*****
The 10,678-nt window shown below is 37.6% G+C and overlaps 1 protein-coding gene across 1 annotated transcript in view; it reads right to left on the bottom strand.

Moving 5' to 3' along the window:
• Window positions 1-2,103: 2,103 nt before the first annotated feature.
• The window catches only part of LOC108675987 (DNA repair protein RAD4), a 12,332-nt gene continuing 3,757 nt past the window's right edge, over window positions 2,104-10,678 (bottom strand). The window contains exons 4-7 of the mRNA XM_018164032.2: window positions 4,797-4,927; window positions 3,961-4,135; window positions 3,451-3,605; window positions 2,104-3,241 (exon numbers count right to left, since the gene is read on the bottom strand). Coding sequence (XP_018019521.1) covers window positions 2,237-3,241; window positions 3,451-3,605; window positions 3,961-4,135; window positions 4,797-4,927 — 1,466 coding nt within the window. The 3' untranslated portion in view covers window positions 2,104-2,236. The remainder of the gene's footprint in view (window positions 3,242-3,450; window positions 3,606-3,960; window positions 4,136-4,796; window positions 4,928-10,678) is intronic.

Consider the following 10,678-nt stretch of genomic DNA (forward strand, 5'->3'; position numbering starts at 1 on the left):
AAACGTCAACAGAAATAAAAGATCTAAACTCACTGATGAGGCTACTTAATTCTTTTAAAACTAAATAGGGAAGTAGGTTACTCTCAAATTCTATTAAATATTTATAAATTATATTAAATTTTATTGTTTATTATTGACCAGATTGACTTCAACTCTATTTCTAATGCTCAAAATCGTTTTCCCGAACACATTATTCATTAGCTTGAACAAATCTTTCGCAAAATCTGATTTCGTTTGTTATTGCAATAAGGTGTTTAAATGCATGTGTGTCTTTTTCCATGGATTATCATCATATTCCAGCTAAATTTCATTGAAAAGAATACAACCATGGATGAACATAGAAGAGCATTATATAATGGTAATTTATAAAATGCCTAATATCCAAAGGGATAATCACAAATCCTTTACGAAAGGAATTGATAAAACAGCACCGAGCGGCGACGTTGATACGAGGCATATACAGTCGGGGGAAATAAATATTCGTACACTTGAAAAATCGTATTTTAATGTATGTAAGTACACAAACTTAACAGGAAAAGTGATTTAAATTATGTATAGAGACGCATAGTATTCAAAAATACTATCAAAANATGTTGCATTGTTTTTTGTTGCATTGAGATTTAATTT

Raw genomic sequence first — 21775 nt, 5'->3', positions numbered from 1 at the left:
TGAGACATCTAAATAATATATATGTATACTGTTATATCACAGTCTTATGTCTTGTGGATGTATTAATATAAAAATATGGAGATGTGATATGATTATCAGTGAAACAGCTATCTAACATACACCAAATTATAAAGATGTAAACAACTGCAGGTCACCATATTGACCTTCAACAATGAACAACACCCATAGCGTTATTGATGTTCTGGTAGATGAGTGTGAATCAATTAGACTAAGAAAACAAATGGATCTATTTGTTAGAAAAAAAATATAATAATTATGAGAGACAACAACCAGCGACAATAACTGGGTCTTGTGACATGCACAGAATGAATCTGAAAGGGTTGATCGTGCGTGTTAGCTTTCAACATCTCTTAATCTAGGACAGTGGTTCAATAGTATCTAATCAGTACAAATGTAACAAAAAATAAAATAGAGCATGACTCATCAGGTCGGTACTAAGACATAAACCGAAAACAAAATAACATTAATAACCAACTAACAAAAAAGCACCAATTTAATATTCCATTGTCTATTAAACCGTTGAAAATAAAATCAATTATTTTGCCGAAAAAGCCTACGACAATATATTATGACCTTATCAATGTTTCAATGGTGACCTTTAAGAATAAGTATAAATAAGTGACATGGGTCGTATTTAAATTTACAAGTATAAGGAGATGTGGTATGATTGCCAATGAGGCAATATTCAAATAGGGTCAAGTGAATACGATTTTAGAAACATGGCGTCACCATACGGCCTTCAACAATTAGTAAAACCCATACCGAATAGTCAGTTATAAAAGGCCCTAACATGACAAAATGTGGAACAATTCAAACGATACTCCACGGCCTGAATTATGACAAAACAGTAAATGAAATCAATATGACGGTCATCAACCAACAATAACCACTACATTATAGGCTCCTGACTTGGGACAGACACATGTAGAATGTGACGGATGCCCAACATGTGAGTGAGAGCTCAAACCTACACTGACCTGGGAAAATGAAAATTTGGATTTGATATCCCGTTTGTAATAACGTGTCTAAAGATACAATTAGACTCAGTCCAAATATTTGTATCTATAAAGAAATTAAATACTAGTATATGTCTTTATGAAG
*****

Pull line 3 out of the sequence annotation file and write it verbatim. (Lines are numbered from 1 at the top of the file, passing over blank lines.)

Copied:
• Window positions 1-2,103: 2,103 nt before the first annotated feature.